Researchers from Queensland's Griffith University have helped create a comprehensive and interactive map of the United Nations Framework Convention on Climate Change (UNFCCC).
A unique tool for policy makers and anyone concerned with climate change generally, the map is timely given the beginning of the United Nations Conference on Climate Change in Paris, and has applications across fields including science, economics, government and industry.
Lead researcher Dr Tim Cadman, from Griffith University's Institute for Ethics, Governance and Law (IEGL), says the map -- designed by Dutch IT company LUST -- will increase understanding of the UNFCCC as a policy instrument for combatting climate change.
Dr Cadman has spent the past year identifying and mapping the institutions, agencies and organisations involved in the UN's climate regime.
"One of the biggest problems confronting climate negotiators and the public is the complexity of the UN Convention," says Dr Cadman.
"With more than 300 different institutions, government agencies and international organisations involved, there is a real danger that 'silos' will be created, so nobody knows what anybody else is doing.
"This will lead to a poor outcome in Paris. Our tool aims to break down those barriers."
The map is part of a major project -- Towards Global Carbon Integrity: Applying integrity systems methodology to the Global Carbon Crisis -- funded by the Australian Research Council and led by IEGL Director, Professor Charles Sampford.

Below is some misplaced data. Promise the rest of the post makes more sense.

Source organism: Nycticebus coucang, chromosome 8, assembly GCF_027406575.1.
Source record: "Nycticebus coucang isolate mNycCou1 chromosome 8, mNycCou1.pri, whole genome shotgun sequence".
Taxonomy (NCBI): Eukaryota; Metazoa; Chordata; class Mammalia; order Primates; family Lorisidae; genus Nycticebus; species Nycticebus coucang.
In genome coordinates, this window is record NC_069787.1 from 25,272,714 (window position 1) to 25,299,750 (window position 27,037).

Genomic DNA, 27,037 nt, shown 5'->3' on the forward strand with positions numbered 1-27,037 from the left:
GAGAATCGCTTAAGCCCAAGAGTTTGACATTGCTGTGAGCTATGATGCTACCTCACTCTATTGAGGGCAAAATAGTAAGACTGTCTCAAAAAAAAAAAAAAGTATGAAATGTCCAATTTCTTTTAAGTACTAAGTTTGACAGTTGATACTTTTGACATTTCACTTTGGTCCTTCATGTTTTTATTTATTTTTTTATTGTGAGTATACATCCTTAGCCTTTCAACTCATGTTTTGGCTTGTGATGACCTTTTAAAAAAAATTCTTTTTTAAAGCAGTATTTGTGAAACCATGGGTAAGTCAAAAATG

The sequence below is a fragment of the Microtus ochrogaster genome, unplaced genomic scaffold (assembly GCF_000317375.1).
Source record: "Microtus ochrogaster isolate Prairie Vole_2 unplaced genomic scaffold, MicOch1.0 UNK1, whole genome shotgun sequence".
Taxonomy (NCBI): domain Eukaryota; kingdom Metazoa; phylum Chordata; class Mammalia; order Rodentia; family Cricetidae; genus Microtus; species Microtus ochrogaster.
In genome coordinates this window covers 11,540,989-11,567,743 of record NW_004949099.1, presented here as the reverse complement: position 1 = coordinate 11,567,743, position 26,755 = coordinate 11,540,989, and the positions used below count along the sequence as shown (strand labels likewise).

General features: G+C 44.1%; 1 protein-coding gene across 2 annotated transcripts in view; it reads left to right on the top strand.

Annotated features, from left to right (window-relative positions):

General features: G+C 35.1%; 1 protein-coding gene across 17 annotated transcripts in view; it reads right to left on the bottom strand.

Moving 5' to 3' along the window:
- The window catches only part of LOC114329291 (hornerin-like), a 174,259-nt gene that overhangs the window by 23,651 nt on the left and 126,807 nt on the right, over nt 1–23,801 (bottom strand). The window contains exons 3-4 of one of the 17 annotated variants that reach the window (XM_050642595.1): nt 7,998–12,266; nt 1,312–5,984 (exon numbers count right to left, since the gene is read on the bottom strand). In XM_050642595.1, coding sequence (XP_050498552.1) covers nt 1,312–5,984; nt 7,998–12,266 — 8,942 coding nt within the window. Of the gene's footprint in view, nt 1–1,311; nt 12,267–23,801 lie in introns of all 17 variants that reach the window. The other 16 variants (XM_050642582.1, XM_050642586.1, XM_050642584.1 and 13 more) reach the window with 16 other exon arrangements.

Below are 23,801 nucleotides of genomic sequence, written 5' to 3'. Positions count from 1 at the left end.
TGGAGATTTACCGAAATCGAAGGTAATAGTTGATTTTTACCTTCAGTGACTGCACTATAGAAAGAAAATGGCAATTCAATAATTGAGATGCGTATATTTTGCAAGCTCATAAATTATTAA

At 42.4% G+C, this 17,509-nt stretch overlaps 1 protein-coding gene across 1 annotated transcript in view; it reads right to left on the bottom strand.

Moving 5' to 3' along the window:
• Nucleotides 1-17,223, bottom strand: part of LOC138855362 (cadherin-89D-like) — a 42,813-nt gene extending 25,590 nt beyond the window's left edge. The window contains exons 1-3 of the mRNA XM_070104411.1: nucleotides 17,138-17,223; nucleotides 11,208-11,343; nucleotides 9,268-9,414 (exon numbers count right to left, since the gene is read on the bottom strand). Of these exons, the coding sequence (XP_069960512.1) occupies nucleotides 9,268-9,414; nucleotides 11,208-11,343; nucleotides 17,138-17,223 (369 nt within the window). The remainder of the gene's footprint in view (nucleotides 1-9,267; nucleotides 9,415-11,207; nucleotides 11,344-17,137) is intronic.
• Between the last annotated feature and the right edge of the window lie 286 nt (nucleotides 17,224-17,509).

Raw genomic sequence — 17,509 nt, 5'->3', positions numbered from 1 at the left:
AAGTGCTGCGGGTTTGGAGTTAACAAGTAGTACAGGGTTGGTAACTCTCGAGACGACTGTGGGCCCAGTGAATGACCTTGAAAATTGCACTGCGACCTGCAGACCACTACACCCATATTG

"This exciting project builds on our work on mapping and assessing national integrity systems going back to the late 1990s," says Professor Sampford.
"There are many integrity challenges in meeting global carbon emissions targets, and addressing those challenges requires a mixture of laws, norms and institutions.
"This project seeks to understand that mixture and the map charts the way they interact."
According to LUST Director Mr Jeroen Barendse, from a design perspective the project seeks to move beyond a two-dimensional mapping exercise by encompassing visually engaging graphics, connected databases of information, surveys and other interactive components.
"The project is designed to engage governmental Parties to the Convention as well as civil society and non-governmental stakeholders in a process of critical reflection on the design of the current regime, and how to improve it into the future," he says.
The interactive map can be explored at http://climateregimemap.
It is optimised for Google Chrome as a browser and is best viewed on an iMac desktop computer, but will work on other systems.